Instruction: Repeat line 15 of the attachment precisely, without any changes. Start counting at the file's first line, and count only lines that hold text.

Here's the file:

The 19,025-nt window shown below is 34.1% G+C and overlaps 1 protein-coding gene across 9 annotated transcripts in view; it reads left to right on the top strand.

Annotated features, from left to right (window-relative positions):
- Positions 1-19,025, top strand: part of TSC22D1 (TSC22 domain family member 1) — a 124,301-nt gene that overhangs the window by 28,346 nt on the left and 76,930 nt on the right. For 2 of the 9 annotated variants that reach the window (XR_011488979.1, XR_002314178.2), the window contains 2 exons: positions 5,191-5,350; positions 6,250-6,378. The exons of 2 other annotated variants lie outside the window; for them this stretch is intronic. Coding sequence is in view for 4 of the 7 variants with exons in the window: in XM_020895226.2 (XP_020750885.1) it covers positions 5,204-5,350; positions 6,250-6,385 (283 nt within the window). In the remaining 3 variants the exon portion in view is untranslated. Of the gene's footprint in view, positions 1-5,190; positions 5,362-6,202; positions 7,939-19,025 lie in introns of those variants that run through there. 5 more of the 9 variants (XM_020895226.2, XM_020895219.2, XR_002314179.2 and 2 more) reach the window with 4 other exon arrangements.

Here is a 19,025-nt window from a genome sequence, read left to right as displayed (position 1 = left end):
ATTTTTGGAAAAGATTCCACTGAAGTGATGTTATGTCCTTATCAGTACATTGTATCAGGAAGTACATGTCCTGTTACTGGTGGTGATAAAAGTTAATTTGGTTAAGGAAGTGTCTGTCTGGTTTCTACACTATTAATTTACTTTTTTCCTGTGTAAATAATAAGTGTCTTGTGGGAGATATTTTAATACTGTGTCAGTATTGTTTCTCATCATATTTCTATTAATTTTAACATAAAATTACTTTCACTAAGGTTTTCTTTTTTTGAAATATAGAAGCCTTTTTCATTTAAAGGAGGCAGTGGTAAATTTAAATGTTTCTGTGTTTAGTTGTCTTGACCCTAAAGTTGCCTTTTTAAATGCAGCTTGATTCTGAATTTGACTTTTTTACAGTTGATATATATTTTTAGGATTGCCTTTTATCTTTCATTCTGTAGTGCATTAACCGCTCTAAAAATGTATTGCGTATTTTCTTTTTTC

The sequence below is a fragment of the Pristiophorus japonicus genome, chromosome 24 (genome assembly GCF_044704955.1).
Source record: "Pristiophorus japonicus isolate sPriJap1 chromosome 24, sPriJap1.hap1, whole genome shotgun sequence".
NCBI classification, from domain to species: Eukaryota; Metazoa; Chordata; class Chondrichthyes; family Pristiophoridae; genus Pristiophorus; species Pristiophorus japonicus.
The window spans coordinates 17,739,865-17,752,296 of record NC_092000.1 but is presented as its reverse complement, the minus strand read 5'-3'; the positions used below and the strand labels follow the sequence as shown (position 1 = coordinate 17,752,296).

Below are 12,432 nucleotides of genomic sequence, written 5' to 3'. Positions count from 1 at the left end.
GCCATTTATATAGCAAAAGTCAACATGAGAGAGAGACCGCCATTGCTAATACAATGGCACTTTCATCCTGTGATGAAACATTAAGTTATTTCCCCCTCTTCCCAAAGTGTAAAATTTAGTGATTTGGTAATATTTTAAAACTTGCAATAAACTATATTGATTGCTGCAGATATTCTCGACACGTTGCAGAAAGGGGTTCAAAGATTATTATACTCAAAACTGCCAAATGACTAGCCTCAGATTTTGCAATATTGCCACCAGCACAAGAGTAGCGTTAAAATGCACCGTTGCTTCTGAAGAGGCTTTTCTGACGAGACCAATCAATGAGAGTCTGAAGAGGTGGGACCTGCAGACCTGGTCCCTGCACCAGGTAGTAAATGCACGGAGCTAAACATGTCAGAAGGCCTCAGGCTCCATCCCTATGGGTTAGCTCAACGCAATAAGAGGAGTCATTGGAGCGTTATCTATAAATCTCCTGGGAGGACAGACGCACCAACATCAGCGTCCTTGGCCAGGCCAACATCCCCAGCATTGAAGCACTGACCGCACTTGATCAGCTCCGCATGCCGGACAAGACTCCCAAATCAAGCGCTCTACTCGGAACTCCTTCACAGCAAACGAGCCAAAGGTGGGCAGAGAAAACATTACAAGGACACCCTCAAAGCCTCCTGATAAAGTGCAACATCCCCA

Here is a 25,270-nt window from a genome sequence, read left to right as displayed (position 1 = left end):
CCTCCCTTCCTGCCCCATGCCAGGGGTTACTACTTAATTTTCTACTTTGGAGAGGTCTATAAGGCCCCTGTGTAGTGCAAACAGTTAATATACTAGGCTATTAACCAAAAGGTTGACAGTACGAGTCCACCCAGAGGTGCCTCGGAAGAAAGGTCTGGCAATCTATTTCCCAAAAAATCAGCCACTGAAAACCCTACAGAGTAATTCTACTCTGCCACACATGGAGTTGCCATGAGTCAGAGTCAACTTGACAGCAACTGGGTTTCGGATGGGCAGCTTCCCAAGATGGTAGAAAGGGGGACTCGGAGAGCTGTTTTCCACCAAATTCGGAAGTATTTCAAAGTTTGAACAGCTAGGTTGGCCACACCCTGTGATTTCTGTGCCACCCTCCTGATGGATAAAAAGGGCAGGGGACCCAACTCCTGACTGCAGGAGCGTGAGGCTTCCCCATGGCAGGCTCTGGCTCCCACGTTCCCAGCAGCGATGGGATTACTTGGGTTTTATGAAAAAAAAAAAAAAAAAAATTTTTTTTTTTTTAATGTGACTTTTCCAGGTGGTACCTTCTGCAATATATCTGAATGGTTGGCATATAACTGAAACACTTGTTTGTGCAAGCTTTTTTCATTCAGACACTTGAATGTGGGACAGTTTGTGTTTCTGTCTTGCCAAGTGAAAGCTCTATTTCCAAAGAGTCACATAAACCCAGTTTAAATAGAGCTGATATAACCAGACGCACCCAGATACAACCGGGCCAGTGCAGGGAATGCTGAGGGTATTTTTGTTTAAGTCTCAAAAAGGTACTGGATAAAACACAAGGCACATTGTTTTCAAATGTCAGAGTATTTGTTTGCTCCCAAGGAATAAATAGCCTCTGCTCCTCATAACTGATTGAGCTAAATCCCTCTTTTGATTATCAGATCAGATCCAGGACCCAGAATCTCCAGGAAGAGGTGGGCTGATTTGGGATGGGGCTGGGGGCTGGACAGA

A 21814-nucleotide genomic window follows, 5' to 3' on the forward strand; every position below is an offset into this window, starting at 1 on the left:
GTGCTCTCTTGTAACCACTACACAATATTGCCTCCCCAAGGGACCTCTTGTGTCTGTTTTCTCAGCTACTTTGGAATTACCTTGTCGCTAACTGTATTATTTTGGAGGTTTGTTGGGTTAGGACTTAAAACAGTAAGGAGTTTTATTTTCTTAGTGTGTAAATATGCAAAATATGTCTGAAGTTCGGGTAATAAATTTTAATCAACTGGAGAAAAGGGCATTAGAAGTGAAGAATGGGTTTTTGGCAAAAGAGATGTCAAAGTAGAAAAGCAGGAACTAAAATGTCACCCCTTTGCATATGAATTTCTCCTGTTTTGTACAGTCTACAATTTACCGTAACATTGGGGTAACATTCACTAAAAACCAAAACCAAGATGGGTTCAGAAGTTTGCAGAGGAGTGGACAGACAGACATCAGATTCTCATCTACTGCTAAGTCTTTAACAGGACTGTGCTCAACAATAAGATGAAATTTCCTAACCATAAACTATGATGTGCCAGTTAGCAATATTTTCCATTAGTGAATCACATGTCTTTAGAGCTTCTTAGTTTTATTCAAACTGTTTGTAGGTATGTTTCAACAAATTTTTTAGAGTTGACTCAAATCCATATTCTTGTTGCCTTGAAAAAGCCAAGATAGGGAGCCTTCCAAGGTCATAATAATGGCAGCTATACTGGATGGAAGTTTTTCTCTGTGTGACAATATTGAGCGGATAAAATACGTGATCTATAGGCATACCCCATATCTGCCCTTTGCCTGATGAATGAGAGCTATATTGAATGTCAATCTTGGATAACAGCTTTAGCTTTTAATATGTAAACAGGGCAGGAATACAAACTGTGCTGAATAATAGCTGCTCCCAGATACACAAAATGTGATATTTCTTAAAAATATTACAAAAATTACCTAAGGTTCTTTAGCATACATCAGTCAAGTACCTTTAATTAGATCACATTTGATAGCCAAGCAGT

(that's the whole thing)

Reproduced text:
GTGCTCTCTTGTAACCACTACACAATATTGCCTCCCCAAGGGACCTCTTGTGTCTGTTTTCTCAGCTACTTTGGAATTACCTTGTCGCTAACTGTATTATTTTGGAGGTTTGTTGGGTTAGGACTTAAAACAGTAAGGAGTTTTATTTTCTTAGTGTGTAAATATGCAAAATATGTCTGAAGTTCGGGTAATAAATTTTAATCAACTGGAGAAAAGGGCATTAGAAGTGAAGAATGGGTTTTTGGCAAAAGAGATGTCAAAGTAGAAAAGCAGGAACTAAAATGTCACCCCTTTGCATATGAATTTCTCCTGTTTTGTACAGTCTACAATTTACCGTAACATTGGGGTAACATTCACTAAAAACCAAAACCAAGATGGGTTCAGAAGTTTGCAGAGGAGTGGACAGACAGACATCAGATTCTCATCTACTGCTAAGTCTTTAACAGGACTGTGCTCAACAATAAGATGAAATTTCCTAACCATAAACTATGATGTGCCAGTTAGCAATATTTTCCATTAGTGAATCACATGTCTTTAGAGCTTCTTAGTTTTATTCAAACTGTTTGTAGGTATGTTTCAACAAATTTTTTAGAGTTGACTCAAATCCATATTCTTGTTGCCTTGAAAAAGCCAAGATAGGGAGCCTTCCAAGGTCATAATAATGGCAGCTATACTGGATGGAAGTTTTTCTCTGTGTGACAATATTGAGCGGATAAAATACGTGATCTATAGGCATACCCCATATCTGCCCTTTGCCTGATGAATGAGAGCTATATTGAATGTCAATCTTGGATAACAGCTTTAGCTTTTAATATGTAAACAGGGCAGGAATACAAACTGTGCTGAATAATAGCTGCTCCCAGATACACAAAATGTGATATTTCTTAAAAATATTACAAAAATTACCTAAGGTTCTTTAGCATACATCAGTCAAGTACCTTTAATTAGATCACATTTGATAGCCAAGCAGT